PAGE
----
So, the investor will always prefer more compounding periods to less. The continuous

time rate of interest is always higher than the periodic interest rate.

The term

n

⎛ R⎞

Mn = ⎜1 + ⎟ (6)

⎝ m⎠

M n = e RT (7)

4

for continuous compounding, is sometimes referred to as the money multiplier. As the name

implies, the money multiplier measures the factor by which your money multiplies in the future,

given a nominal rate R and a maturity of n periods. Often, the return on investment depends upon

the length of time the money is tied up. Consider a schedule of bank interest rates. The 1-5 year

1 Year 8.150 1.0815000

2 Years 8.200 1.1707240

3 Years 8.350 1.2719989

4 Years 8.400 1.3807566

5 Years 8.500 1.5036567

10 Years 9.000 2.3673637

15 Years 9.000 3.6424824

20 Years 9.000 5.6055107

30 Years 9.000 13.267678

Note that the money market multiplier increases exponentially with longer time to maturity.

The Present Value formula can be derived from the formula for the future value. Suppose that

we know the future value (Vn) of an investment. The present value of that investment (V0) is

n

⎛ R⎞

Vn = V 0⎜ 1 + ⎟ (8)

⎝ m⎠

Divide both sides by the money multiplier to get the present value:

−n

⎛ R⎞

V0 = Vn⎜ 1 + ⎟ (9)

⎝ m⎠

5

For continuous compounding, we have the following formula:

V 0 = Vne − RT (10)

Example 2

If you wish to provide $200,000 for your newborn's college education, how much should

you invest now if the interest rate is 8% compounded annually? That is, what is the

present value of $200,000 in 18 year's time at 8%?

Vo = Vn (1 + R m)

−n

= $200,000(1.08)

−18

= $50,049.81 (11)

The formula for finding the present value of a single cash flow can be used to find the

present value of a set of cash flows by finding the value of each separate flow, and adding

them all together.

An annuity is a stream of cash flows that are equally spaced in time and of equal amount. An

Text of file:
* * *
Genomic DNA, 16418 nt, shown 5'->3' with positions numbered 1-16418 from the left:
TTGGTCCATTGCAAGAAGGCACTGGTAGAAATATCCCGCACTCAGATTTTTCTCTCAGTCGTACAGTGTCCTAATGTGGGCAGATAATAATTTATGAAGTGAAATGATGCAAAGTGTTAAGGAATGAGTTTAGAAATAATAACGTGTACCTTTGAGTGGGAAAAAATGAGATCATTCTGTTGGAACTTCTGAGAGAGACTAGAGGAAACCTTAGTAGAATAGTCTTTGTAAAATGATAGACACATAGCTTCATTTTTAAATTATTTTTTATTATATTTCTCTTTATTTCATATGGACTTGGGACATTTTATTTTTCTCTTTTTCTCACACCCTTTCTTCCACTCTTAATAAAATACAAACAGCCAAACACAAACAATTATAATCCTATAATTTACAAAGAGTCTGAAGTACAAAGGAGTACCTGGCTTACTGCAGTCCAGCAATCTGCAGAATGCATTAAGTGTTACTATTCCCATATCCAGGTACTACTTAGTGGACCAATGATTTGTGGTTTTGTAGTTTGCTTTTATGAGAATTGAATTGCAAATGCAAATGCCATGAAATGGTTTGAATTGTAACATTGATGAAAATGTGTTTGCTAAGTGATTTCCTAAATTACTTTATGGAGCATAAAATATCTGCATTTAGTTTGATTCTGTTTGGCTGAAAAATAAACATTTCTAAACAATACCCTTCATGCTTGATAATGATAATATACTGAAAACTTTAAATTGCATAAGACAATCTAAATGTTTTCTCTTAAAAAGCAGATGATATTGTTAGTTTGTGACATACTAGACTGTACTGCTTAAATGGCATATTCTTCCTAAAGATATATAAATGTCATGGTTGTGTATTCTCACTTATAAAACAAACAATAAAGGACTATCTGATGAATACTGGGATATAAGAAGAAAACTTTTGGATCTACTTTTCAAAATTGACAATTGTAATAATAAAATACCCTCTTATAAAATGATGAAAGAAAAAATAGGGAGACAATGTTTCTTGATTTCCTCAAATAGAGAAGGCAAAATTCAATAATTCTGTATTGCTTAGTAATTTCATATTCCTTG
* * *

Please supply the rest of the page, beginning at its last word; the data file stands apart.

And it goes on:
example is a $250,000 mortgage at 9% per year, or 9%/12 = .75% per month, that is paid off

with a 180 month annuity of $2,535.67. We will show how to calculate the present value of an

annuity and how to determine the size of an annuity that is necessary to pay off a certain present

T The number of years in annuity. Note T = n/m

n The total number of periods (n = mT)

R Annual Percentage Rate (APR) or the "stated interest rate"

a Amount of the annuity payment

An Present value of n period annuity of a dollars

6

Let Z be the present value of $1 at the end of one period. Often Z is referred to as a discount

factor. From the formula for the present value of a single cash flow, we know that:

1

Z=

⎛ R⎞

⎜1 + ⎟

⎝ m⎠

This value is used to find the present value of an annuity. The present value of an n period

a ⋅ Z ⋅ (1 − Z n )

An = (12)

1− Z

Some people prefer another form of the formula. Recall that i = R/m. If we substitute (1+i)-1 for

1 − (1 + i )

−n

An = a ⋅ (13)

i

Note that if the number of payments becomes infinite, then the present value of the annuity

simplifies:

a a

A∞ = = (14)

⎛ R⎞ i

⎜ ⎟

⎝ m⎠

7

An example of an annuity with an infinite number of constant payments is the British consol

bond. It pays a coupon at the end of each year and never matures. These bonds are called

perpetuities. It is not legal to issue bonds which are perpetuities in the United States.

Example 3

Now we will return to the example of the $250,000 mortgage. Suppose you borrow

$250,000 and repay over 15 years. The interest rate is 9% annually and payments are

made monthly. The effective periodic rate of interest is 9%/12=.75% per month. Let us

solve for the monthly payment a that is needed to pay off the mortgage. From our

formula for the present value of the annuity, we know:

a ⋅ Z ⋅ (1 − Z n )

An =

1− Z